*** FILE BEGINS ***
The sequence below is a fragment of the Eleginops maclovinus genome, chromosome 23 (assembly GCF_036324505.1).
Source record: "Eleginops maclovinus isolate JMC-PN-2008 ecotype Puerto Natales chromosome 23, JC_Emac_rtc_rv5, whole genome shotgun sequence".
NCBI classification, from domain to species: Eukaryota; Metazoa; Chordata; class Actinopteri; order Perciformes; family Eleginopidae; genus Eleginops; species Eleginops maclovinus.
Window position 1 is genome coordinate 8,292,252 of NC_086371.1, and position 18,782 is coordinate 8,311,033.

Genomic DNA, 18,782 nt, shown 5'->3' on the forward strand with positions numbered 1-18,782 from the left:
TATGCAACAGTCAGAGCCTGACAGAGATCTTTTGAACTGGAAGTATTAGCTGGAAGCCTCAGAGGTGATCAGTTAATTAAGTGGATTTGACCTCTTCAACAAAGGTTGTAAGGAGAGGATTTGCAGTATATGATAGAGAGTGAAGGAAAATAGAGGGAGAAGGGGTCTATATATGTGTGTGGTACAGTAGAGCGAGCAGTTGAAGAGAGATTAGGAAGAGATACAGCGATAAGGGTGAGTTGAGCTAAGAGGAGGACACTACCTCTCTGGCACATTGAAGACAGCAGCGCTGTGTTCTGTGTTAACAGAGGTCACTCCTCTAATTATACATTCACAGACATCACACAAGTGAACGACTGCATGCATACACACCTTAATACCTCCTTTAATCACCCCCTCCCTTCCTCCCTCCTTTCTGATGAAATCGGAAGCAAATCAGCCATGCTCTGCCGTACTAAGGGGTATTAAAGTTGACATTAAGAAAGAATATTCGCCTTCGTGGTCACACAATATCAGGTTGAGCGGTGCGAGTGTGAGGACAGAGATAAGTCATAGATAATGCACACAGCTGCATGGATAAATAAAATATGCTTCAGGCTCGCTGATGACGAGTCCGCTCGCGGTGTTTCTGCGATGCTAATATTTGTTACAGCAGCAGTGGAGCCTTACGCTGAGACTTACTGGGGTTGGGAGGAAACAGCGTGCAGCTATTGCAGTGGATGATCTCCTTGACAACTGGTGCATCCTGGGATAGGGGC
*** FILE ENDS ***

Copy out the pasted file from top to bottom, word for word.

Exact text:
The sequence below is a fragment of the Eleginops maclovinus genome, chromosome 23 (assembly GCF_036324505.1).
Source record: "Eleginops maclovinus isolate JMC-PN-2008 ecotype Puerto Natales chromosome 23, JC_Emac_rtc_rv5, whole genome shotgun sequence".
NCBI classification, from domain to species: Eukaryota; Metazoa; Chordata; class Actinopteri; order Perciformes; family Eleginopidae; genus Eleginops; species Eleginops maclovinus.
Window position 1 is genome coordinate 8,292,252 of NC_086371.1, and position 18,782 is coordinate 8,311,033.

Genomic DNA, 18,782 nt, shown 5'->3' on the forward strand with positions numbered 1-18,782 from the left:
TATGCAACAGTCAGAGCCTGACAGAGATCTTTTGAACTGGAAGTATTAGCTGGAAGCCTCAGAGGTGATCAGTTAATTAAGTGGATTTGACCTCTTCAACAAAGGTTGTAAGGAGAGGATTTGCAGTATATGATAGAGAGTGAAGGAAAATAGAGGGAGAAGGGGTCTATATATGTGTGTGGTACAGTAGAGCGAGCAGTTGAAGAGAGATTAGGAAGAGATACAGCGATAAGGGTGAGTTGAGCTAAGAGGAGGACACTACCTCTCTGGCACATTGAAGACAGCAGCGCTGTGTTCTGTGTTAACAGAGGTCACTCCTCTAATTATACATTCACAGACATCACACAAGTGAACGACTGCATGCATACACACCTTAATACCTCCTTTAATCACCCCCTCCCTTCCTCCCTCCTTTCTGATGAAATCGGAAGCAAATCAGCCATGCTCTGCCGTACTAAGGGGTATTAAAGTTGACATTAAGAAAGAATATTCGCCTTCGTGGTCACACAATATCAGGTTGAGCGGTGCGAGTGTGAGGACAGAGATAAGTCATAGATAATGCACACAGCTGCATGGATAAATAAAATATGCTTCAGGCTCGCTGATGACGAGTCCGCTCGCGGTGTTTCTGCGATGCTAATATTTGTTACAGCAGCAGTGGAGCCTTACGCTGAGACTTACTGGGGTTGGGAGGAAACAGCGTGCAGCTATTGCAGTGGATGATCTCCTTGACAACTGGTGCATCCTGGGATAGGGGC